Teacher: Chresteria Neutzsky-Wulff

Chresteria Neutzsky-Wullf, University of Copenhagen

Chresteria has mainly used screencasts in online courses, where she only meets with the students twice a term.

Her teaching includes a lot of instruction, which is difficult only to communicate in writing. “I need to talk my students through grammatical topics. They need my explanations and examples of how to analyse the set texts. I usually just go through the first part of a text so they know how to analyse the rest.”

She also uses screencasts to demonstrate digital resources. In short, informative videos for the students, she shows how to submit assignments in Absalon, among other things.

She also asks the students to make their own screencasts as part of their assignments, typically in the form of reflections on what they have done and why.


What was your motivation?

“Since this is an online course, I needed another way to explain the things that I would usually use a blackboard for”, Chresteria explains.

How did you get started?

“I spoke with a colleague who knew another colleague who had found JING”, Chresteria explains.

Chresteria highlights two things that got her started with this particular software: it was a simple tool that allowed her to quickly focus on content and not technology, and it was recommended by a colleague.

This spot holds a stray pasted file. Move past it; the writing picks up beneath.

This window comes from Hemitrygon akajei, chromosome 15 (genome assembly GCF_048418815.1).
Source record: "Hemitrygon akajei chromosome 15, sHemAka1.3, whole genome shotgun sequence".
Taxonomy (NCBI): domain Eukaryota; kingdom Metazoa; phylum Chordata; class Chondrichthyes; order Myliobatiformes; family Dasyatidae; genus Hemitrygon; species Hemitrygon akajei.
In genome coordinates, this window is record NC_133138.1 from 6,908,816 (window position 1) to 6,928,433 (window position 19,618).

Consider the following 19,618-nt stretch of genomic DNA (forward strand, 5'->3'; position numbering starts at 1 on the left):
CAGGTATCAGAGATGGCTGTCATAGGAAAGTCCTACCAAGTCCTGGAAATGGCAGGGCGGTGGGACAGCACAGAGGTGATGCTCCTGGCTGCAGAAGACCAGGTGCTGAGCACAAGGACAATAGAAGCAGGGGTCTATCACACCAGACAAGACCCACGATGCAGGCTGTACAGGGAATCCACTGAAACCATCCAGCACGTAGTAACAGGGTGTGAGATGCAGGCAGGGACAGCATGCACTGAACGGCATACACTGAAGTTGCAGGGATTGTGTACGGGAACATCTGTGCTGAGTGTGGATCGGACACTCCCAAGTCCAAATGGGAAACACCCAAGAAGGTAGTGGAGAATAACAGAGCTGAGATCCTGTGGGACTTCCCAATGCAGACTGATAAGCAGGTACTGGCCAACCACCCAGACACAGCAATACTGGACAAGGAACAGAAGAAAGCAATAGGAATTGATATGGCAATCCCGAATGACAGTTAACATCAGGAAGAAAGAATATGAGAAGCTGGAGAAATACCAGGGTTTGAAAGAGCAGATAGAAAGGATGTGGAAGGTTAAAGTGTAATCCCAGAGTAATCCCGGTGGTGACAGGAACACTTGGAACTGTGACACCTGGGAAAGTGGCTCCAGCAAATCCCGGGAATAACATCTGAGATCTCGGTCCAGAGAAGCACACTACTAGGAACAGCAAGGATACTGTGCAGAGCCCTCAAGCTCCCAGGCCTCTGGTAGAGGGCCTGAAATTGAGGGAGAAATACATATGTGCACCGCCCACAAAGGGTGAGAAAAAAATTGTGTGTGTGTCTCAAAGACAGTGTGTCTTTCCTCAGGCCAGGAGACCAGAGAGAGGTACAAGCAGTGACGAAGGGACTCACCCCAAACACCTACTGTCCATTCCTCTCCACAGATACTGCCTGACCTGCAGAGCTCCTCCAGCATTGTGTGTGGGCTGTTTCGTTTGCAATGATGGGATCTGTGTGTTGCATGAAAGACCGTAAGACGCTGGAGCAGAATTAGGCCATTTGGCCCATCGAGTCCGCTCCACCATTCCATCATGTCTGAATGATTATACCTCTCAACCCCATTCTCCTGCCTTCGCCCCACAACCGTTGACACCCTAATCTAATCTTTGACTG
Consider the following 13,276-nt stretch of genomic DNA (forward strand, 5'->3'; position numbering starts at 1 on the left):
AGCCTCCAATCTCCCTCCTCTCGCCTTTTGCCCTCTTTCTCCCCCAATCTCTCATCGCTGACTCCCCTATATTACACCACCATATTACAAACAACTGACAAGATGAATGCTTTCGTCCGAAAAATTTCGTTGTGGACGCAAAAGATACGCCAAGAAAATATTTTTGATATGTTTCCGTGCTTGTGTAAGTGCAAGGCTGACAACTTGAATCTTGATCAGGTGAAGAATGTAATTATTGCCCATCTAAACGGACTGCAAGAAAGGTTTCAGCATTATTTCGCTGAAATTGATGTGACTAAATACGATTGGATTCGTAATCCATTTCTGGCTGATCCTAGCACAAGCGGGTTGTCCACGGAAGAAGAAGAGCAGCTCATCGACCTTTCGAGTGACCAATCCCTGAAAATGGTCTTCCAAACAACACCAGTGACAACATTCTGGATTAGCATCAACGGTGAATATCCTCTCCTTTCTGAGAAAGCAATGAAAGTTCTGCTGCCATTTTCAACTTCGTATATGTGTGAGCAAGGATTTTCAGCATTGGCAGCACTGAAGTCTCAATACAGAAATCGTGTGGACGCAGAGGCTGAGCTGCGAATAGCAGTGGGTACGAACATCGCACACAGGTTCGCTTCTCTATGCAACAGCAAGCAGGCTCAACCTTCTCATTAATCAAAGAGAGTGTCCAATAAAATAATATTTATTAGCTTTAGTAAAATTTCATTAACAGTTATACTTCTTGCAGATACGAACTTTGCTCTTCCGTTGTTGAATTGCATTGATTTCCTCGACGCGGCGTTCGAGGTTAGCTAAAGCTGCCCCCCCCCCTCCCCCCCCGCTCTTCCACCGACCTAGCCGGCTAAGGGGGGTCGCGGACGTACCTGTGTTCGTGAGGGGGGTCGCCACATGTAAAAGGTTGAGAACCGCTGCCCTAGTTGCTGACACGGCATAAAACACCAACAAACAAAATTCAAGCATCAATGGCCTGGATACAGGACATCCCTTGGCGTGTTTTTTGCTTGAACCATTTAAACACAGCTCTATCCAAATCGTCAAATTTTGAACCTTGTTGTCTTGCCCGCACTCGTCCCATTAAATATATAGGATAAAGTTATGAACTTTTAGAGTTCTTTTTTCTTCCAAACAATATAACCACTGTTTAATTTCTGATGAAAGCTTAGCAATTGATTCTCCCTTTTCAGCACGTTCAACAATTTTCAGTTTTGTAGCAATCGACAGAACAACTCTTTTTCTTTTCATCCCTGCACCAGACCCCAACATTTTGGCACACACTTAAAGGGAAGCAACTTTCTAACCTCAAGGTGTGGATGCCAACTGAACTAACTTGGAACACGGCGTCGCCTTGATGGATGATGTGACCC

Today she uses Screencast-o-matic, because the output of JING doesn’t display on iPads.

How did it go?

Her own use of screencasts has been a success. Both she and the students like it, and she has been using it for 6-7 years. According to her it’s an addictive teaching tool.

The students watch the videos over and over again, especially just before the exams.

The students’ own production of screencasts seems more difficult. Chresteria suggests this may be because it is challenging for students in a beginners course to make a high-quality academic video. They may also be uncertain about how to complete assignments in this medium.

What was the outcome for you - and the students?

In general the students have been very happy with the screencasts.

When the subject is language, the sound is essential. One student described Chresteria’s screencast-based feedback as follows: “It’s almost like the teacher is sitting with me in my living room.”


Feedback screencast

Analysis of a Greek text

How much time did you spend on it?

Both JING and Screencast-o-matic are simple tools for making screencasts, and it took no more than an hour for Chresteria to make her first recordings. “If you have a colleague with you, it won’t take more than half an hour”, Chresteria says.

“I don’t write a script before recording, and a recording takes between 30 and 60 minutes.”

Even more

Chresteria’s final advice concerns the format of the videos. “It HAS to be short, even though it might be difficult to condense the material. Five to eight minutes is a good length.” It’s better to make several short videos than one long one. “And you can mix the video with reading or exercises by saying, ‘Stop the video here and read XX or take the quiz, and then go back to the video’”.